Crawl Across the Ocean

Sunday, January 30, 2005

Did it Go Something Like This?

I'd been avoiding commenting on the whole same-sex marriage debate since it seemed like it was already getting more coverage than it merits, but the more I thought about the Conservative plan to target 'multicultural' groups with ads opposing same-sex marriage, the more I realized I had to post something.

Not being particularly multi-cultural myself (as these things go), I may never get to see the ads, but in my mind, I see the message going something like this....

Dear Sir or Madam,

If you are receiving this message, you have been identified as a member of a homophobic 'multicultural' group who may be receptive to our message. As you may or may not be aware, the Conservative Party of Canada counts among its members a number of people who both fear to see society change and are suspicious of those who are different / abnormal / unnatural.

Now I know what you're thinking, if it had been up to those people, we never would have let you in to this country in the first place but - given the magnitude of the potential crisis we are facing - we need to bury the past behind us, and look to the future. We need your help to fight the greatest current threat to the well-being of Canadians - the prospect that gays would have the same legal rights to form unions as normal folk, and that these unions could go by the name 'marriage'.

Note: Members of 'multicultural' groups who support polygamy, please skip the following paragraph - thanks.

If we let the 'traditional' definition of marriage be changed in this way, then at any moment, the dreaded specter of polygamy could be next.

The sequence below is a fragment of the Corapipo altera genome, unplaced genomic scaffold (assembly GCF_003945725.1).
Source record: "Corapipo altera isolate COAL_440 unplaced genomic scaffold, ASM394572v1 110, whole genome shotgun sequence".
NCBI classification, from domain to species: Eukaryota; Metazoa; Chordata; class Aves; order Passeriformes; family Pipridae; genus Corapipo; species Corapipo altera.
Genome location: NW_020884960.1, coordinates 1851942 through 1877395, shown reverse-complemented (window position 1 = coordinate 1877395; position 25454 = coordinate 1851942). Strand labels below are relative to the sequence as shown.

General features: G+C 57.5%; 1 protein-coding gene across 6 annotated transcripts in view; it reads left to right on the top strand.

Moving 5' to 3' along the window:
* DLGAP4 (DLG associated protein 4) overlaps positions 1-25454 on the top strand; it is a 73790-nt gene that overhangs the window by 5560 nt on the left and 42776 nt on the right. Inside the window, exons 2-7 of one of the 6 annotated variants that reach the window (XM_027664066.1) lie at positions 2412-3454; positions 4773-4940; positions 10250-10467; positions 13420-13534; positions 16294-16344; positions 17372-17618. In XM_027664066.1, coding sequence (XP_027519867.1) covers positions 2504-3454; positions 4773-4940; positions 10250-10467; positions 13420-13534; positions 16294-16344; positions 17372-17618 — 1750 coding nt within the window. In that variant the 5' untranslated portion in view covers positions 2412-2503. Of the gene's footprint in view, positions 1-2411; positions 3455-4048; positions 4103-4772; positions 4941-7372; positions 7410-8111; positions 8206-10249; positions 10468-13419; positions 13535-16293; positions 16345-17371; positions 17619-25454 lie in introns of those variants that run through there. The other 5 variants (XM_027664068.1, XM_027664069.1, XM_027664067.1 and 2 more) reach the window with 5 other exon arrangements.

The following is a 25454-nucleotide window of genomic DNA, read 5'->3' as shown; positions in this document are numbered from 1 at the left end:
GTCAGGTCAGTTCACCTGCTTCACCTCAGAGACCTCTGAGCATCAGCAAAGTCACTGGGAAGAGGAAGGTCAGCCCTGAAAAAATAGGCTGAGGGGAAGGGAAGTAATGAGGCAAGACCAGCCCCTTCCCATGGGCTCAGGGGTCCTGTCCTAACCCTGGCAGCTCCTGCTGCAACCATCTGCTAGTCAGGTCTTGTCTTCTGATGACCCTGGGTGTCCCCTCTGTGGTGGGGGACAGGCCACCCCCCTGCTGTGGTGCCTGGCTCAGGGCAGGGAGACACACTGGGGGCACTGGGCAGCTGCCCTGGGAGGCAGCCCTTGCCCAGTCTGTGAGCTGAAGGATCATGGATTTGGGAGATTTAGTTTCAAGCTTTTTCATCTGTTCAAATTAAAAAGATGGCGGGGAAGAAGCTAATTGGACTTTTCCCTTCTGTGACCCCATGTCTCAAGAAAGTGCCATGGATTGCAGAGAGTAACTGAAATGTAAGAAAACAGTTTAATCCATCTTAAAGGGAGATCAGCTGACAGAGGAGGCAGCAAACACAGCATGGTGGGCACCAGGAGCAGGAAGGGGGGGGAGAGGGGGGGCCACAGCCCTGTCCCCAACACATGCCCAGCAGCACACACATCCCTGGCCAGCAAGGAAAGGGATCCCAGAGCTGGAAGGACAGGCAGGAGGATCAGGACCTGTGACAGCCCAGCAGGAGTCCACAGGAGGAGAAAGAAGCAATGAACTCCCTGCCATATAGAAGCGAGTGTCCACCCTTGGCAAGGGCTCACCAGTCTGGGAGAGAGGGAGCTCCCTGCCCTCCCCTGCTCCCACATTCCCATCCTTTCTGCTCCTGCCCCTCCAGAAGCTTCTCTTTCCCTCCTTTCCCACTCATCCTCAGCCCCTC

We invite you to join us in defending the traditional definition of Canada in its darkest hour.

This message has been brought to you by the Conservative Party of Canada - the party that shares your values

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  • This comment has been removed by a blog administrator.

    By Blogger Jon Dursi, at 9:29 AM  

  • (I will preview before posting, I will preview before posting, I will preview...)

    I had been meaning to write something about this the moment I heard that phrasing, but couldn't quite figure out how to say it. Good job...

    `Multicultural'? Really? The conservative party is actively advertising for genuinely multicultural individuals?

    So why does the Conservative party figure that those `multicultural' groups will be ready to legally forbid equal marriage? Various religious leaders, sure, but I'm very curious to find out how this Conservative party outreach program goes.

    By Blogger Jon Dursi, at 9:32 AM  

  • First, let me say that I like your post Declan, even if it is a bit over-the-top.

    I am a bit torn on this issue. I support same-sex marriage rights. I also feel that religion has too strong of an influence in the government. (Don't even get me started on the Catholic school board.) I really have two questions. Why can the government just recognize a "legal marriage" and not a "religious marriage". This would give same-sex unions the same rights and help push religion out of the government. I imagine this has been thought of but is not possible under the Charter. My second question - what are these rights that same-sex couples are missing out. Is it just the right to be married. Me, being in a opp-sex common-law union do not see any rights that I lose by not being legally married. All this said, I cannot agree more that this issue garners more attention than it should.